It's been a busy week for both ballclubs. The Astros had the season debut of seven-time Cy Young Award winner Roger Clemens on Thursday, making the decision to have Clemens go against the Minnesota Twins at home, rather than pitch against the White Sox in Chicago. Clemens was hardly dominant in a game where young phenom Francisco Liriano emerged victorious.
Derek catches a SoCal interleague Father's Day special, and gets his take on Bartolo Colon's return to action.
The Angels, on the other hand, are in last place, six games out of first place in the AL West, and six games under .500. The team has made the postseason three out of the last four years, but now stands in the awkward position of trying to decide if it's time to fish or cut bait. All season long, prospects who seem to be the future of this franchise have gotten call-ups to fill in or back up when the big club's veterans have faltered. Already, guys like Howie Kendrick (#5 on our top prospects list) Kendry Morales (#26 on our list) and Erick Aybar (#50) have gotten time on the major league roster. Only Morales has seen significant playing time in The Show, but the question lingering over the Angels' season has been when do you give up, deal the veterans, and put things in the prospects' hands?
Let's hear it for rainouts, as Derek checks out the Schilling v. Santana showdown in Minneapolis.
Welcome to yet another edition of Game of the Week. As you might have noticed, the game we set out to cover last week was rained out. That game, the nightcap of a planned Saturday day/night doubleheader between the Red Sox and Rangers at Fenway Park, was to have featured Red Sox past and future--former Sock John Wasdin going for the Texans, young Texan ace-of-the-future Josh Beckett pitching for the Beantowners.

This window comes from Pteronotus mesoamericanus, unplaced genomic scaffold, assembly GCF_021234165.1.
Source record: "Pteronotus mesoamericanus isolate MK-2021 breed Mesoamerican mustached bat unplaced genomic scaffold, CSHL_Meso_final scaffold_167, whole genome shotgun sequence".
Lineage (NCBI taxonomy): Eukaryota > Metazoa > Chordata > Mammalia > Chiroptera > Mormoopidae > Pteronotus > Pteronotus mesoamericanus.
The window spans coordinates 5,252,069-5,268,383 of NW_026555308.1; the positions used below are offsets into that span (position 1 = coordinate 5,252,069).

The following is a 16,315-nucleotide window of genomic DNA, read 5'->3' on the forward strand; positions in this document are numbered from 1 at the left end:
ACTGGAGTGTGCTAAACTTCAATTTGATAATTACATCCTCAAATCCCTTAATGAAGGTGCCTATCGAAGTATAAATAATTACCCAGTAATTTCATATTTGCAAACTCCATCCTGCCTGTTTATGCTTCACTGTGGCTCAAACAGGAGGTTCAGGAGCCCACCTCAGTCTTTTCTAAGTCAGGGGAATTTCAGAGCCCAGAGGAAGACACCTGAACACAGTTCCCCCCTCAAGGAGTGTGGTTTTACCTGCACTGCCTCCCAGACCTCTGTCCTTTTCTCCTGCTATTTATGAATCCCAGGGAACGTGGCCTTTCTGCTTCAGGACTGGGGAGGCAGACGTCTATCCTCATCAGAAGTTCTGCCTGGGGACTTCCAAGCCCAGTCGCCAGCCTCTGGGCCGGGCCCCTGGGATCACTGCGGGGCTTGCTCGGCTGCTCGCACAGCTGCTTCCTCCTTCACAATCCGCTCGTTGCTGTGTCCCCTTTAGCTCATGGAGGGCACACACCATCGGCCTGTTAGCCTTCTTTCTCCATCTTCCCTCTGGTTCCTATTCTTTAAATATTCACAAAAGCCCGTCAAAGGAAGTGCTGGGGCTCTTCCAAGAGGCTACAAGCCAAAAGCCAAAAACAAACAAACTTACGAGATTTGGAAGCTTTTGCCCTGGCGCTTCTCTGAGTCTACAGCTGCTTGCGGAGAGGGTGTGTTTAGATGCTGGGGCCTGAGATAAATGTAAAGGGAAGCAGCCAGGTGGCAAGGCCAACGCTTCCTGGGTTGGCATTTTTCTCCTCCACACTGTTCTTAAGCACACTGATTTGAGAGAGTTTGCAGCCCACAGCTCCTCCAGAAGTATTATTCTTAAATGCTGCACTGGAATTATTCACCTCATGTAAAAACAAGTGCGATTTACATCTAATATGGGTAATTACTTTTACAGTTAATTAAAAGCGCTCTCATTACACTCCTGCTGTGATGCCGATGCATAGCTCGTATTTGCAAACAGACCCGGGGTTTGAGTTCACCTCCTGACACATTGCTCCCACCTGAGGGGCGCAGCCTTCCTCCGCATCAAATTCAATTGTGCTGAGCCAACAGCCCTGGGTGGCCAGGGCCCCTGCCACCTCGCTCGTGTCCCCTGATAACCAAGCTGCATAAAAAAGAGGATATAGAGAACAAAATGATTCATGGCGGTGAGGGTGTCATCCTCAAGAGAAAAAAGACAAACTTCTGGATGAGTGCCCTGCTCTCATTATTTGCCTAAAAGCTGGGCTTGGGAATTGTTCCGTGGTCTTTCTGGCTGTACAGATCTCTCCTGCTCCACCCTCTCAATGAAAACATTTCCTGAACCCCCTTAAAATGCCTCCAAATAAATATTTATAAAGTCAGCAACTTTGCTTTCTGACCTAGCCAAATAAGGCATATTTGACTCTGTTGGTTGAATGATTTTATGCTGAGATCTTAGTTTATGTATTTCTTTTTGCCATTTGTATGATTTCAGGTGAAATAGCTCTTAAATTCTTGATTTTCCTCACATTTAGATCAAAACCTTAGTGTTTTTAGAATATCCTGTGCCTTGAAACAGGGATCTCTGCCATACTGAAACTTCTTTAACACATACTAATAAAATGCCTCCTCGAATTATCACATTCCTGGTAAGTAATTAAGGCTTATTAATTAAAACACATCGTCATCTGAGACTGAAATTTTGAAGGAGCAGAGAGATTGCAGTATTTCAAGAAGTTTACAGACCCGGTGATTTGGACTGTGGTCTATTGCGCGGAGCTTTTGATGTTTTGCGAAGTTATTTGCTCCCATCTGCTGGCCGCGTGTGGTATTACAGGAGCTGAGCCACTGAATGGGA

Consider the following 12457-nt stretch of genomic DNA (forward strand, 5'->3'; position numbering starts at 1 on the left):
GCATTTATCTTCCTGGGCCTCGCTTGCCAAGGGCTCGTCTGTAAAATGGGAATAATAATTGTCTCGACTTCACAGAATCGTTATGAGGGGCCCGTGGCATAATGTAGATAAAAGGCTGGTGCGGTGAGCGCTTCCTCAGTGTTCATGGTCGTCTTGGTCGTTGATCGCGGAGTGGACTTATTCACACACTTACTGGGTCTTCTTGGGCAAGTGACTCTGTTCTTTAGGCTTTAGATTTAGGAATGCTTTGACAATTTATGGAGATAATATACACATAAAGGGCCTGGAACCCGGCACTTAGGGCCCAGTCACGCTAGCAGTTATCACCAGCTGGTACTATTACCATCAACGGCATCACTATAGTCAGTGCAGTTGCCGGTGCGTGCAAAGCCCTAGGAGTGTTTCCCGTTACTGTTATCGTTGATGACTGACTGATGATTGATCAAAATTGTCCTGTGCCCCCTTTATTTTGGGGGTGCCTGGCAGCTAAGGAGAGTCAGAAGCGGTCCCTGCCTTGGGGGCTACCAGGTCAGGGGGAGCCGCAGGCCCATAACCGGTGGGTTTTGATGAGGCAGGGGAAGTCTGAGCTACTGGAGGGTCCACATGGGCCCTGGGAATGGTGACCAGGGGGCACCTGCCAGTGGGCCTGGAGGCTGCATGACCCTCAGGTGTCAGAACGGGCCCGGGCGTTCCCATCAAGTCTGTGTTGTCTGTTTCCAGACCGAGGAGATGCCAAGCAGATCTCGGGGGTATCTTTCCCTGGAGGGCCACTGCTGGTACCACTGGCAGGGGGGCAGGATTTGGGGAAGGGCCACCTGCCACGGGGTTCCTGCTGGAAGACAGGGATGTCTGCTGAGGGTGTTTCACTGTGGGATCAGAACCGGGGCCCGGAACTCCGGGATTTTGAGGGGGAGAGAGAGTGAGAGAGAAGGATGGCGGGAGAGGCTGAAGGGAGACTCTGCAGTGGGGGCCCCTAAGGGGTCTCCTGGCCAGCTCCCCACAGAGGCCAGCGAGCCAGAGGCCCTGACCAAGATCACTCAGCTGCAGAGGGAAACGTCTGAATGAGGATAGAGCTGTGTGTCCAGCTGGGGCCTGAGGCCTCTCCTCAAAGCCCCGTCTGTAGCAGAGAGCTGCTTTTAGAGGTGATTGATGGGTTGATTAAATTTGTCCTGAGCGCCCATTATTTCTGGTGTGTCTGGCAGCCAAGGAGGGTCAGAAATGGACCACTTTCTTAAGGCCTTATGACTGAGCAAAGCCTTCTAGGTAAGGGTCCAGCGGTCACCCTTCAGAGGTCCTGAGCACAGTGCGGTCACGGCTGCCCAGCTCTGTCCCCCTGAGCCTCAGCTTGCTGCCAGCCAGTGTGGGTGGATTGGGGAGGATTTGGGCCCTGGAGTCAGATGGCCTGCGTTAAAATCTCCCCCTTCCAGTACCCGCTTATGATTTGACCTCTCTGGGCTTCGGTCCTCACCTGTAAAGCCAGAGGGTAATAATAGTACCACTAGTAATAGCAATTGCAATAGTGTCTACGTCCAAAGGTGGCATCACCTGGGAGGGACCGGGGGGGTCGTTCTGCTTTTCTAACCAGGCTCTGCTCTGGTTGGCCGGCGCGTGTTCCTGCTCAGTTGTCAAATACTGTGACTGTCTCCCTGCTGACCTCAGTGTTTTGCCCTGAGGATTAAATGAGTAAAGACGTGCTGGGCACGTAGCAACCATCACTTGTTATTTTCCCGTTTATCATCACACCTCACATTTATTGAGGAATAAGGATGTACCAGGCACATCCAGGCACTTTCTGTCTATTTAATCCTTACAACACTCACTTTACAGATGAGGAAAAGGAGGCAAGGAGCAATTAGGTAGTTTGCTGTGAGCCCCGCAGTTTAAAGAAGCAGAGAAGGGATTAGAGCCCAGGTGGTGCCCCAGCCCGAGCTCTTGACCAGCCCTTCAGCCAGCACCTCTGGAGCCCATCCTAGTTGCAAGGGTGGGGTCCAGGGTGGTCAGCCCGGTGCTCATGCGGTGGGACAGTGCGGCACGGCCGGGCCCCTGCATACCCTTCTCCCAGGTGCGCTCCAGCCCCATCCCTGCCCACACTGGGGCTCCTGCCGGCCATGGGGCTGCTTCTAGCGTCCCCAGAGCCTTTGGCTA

Sunday's Arizona/Atlanta game featured an unlikely hero and a likely goat.
A week ago, this matchup looked much more even. The Braves were 27-23, three and a half games behind the Mets. They come into Sunday's matchup a .500 team. The Braves have been a top offensive team so far this season, scoring 296 runs, good for second in the league, despite a lackluster .262 team EqA--seventh in the NL. So far, the Braves have outperformed their expected offensive performance--that is, what you'd expect they'd score based on the hits, walks, etc. that they have collected--by 20 runs, the most of any team in baseball.
The first Game of the Week of the 2006 season features a pair of AL ace starters with warts, on opposite ends of their careers.
Today, we're watching the top two teams in the land, as per the Prospectus Hit List: the Tigers and Yankees, at lovely Comerica Park in Detroit, Michigan. Detroit was roasting yesterday, 93 degrees on a sunny Memorial Day afternoon. Coming into this week's four-game series against New York, Detroit is in first place in the NL Central, two and a half games ahead of the White Sox. Prior to being shut out by Cleveland the day before, the Tigers had won eight in a row.
Jonah sees plenty of surprises in a Sox-on-Sox drubbing in Chicago.
But while the Chicago White Sox face the same question marks about their
lack of left-handed pop, the Boston Red Sox have question marks in their
starting rotation, their bullpen, and multiple spots in their order not
occupied by David Ortiz and Manny
Ramirez. With neither team an odds-on bet to advance, the
statement I made five days ago stands: "Sox fans could be in for a wild
scenario: Their chance at the first World Series in 88 years could rest in
the right hand of Jose Contreras." The only difference is now you can make
that statement about both Sox.
The media's been making a big deal out of the White Sox' collapse, but they clinched the AL Central on Thursday.
That the Sox got well during the month against the league's weaker
sisters, including the Tigers and Royals, misses the point; the Indians
did the same for much of the month, then in the last few days the Indians,
Red Sox and Yankees have all struggled at times against similarly weak